In 1959, Soviet spacecraft Luna 3 transmitted the first ever images of the dark side of the moon back to Earth. Because of the moon’s orbital patterns, the same side faces Earth at all times, so observers from Earth can never see the far side (otherwise known as the “dark” side) of the moon.
Once scientists had access to these images, it was discovered that the dark areas on the moon known as maria (or more colloquially known as “the man in the moon” as a collective) are unique to the side of the moon that faces the Earth.
The official name of this conundrum is the Lunar Farside Highlands Problem, and for 55 years, scientists had no idea why this was the case. Now, however, a group of researchers at Penn State University in Pennsylvania think they have solved the puzzle.
The Blaze has printed an official statement from the team of researchers who made the discovery. “Since the accreting Moon rapidly achieved synchronous rotation, a surface and atmospheric thermal gradient was imposed by the proximity of the hot, post-giant impact Earth. This gradient guided condensation of atmospheric and accreting material, preferentially depositing crust-forming refractories on the cooler far side, resulting in a primordial bulk chemical inhomogeneity that seeded the crustal asymmetry,” said the authors.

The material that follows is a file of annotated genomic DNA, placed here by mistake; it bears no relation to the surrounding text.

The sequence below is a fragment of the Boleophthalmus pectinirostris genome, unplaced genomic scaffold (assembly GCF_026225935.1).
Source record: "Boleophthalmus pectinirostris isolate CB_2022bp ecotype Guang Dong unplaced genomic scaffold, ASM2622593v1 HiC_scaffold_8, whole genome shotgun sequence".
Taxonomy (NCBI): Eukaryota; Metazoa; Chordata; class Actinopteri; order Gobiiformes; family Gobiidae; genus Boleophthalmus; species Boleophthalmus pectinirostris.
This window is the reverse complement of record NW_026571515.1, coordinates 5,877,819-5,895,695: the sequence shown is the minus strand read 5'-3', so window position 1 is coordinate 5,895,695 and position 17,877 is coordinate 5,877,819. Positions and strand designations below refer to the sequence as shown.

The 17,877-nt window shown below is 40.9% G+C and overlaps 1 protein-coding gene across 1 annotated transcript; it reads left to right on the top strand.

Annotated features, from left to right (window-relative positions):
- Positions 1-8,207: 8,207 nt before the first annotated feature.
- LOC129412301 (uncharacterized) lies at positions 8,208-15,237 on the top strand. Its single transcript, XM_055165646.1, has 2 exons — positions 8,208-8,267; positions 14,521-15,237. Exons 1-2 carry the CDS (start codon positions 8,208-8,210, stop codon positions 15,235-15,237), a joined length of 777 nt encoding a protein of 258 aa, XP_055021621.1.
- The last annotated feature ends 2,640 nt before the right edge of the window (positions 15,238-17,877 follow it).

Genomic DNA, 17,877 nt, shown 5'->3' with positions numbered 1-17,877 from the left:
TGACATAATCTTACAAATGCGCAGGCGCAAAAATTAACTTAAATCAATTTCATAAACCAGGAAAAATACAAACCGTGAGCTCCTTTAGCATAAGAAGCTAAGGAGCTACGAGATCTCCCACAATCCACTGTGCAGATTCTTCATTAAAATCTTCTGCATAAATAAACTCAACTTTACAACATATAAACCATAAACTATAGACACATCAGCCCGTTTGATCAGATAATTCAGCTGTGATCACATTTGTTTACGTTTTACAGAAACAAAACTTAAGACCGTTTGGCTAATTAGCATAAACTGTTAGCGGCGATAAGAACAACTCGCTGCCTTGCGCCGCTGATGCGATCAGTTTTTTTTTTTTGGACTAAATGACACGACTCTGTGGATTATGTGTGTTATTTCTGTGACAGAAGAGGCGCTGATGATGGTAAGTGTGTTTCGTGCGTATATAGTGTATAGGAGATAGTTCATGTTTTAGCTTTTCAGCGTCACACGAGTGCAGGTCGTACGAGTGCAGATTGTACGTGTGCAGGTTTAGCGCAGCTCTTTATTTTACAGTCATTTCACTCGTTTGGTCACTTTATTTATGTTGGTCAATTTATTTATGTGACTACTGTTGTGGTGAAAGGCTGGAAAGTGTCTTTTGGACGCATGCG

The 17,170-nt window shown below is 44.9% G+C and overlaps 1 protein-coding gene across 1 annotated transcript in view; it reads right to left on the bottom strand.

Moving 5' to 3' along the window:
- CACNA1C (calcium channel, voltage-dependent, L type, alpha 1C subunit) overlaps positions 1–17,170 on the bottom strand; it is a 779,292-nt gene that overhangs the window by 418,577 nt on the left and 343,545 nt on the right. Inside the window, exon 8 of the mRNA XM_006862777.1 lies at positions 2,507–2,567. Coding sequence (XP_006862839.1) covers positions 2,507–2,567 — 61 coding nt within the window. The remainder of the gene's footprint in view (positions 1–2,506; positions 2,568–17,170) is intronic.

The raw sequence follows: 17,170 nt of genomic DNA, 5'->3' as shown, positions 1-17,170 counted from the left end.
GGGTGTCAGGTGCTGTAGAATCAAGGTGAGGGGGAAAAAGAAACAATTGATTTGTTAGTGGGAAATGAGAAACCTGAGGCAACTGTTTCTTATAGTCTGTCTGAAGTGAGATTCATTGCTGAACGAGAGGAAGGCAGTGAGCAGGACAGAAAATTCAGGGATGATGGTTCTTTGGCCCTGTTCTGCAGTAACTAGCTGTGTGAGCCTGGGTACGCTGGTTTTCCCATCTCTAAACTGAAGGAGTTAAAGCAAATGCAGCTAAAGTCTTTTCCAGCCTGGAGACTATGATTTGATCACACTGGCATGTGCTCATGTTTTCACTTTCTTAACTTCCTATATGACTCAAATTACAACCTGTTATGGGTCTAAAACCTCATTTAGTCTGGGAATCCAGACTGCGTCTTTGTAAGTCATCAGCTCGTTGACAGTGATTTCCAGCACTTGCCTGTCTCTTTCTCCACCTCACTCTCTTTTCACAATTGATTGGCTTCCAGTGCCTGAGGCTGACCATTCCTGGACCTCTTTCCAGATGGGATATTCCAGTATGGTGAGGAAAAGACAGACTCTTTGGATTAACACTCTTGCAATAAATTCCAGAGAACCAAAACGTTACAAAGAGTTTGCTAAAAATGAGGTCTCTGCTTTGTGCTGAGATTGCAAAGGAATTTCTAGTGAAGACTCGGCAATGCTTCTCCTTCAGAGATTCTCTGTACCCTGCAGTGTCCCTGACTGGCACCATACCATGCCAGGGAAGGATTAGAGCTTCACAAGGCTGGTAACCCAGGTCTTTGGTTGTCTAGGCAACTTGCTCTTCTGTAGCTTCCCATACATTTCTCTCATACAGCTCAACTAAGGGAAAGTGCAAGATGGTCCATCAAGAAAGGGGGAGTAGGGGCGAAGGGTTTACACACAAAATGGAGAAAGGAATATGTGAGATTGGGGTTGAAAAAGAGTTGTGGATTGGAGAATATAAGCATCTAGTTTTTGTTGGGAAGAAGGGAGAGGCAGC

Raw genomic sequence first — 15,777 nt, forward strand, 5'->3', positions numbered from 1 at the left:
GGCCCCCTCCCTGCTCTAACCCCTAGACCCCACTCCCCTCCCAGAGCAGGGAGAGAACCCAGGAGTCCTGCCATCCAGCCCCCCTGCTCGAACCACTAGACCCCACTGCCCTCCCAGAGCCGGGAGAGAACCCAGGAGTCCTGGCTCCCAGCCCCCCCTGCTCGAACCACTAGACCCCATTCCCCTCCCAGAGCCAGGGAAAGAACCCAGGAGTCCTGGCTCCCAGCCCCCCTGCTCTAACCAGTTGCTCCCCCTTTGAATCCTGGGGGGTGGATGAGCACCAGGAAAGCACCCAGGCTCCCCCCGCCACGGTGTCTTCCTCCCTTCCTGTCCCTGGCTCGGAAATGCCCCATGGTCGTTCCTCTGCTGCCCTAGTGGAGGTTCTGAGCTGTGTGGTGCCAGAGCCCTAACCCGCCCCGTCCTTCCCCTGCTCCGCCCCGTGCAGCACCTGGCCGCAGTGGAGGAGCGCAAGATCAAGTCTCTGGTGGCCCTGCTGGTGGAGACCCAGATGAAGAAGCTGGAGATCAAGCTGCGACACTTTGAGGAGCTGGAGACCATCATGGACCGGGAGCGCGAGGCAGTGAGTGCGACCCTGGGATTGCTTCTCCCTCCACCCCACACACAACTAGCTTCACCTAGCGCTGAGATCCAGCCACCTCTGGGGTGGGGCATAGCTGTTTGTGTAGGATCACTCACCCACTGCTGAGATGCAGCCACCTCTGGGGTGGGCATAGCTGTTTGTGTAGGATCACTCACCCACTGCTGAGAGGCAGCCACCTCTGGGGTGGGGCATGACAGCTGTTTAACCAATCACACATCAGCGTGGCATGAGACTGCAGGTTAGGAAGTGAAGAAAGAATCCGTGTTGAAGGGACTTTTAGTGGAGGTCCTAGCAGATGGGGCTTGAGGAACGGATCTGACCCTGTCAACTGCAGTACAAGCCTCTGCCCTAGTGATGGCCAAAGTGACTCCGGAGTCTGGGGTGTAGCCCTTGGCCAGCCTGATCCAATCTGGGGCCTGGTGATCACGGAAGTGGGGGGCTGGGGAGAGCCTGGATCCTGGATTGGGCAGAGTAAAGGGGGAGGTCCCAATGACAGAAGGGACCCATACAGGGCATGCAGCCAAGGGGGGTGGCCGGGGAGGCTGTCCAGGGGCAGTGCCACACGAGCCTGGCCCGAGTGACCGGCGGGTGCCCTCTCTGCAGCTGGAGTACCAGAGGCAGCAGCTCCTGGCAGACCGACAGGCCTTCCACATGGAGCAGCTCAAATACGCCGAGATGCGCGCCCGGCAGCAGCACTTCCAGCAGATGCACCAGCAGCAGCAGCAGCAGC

In other words, scientists now believe that the surface of the side of the moon that permanently faces Earth has been affected by heat radiating from the Earth. These scientists contend that, while the Earth was still molten and extremely hot, the side of the moon that faces it was slightly distorted, creating the textures we now see as the man in the moon.
While it is known that asteroids helped to form the craters on the near side of the moon, it is now understood that these same meteors likely had little effect on the cooler, more hardened far side of the moon.
According to psu.edu, “When meteoroids struck the farside of the moon, in most cases the crust was too thick and no magmatic basalt welled up, creating the dark side of the moon with valleys, craters and highlands, but almost no maria.”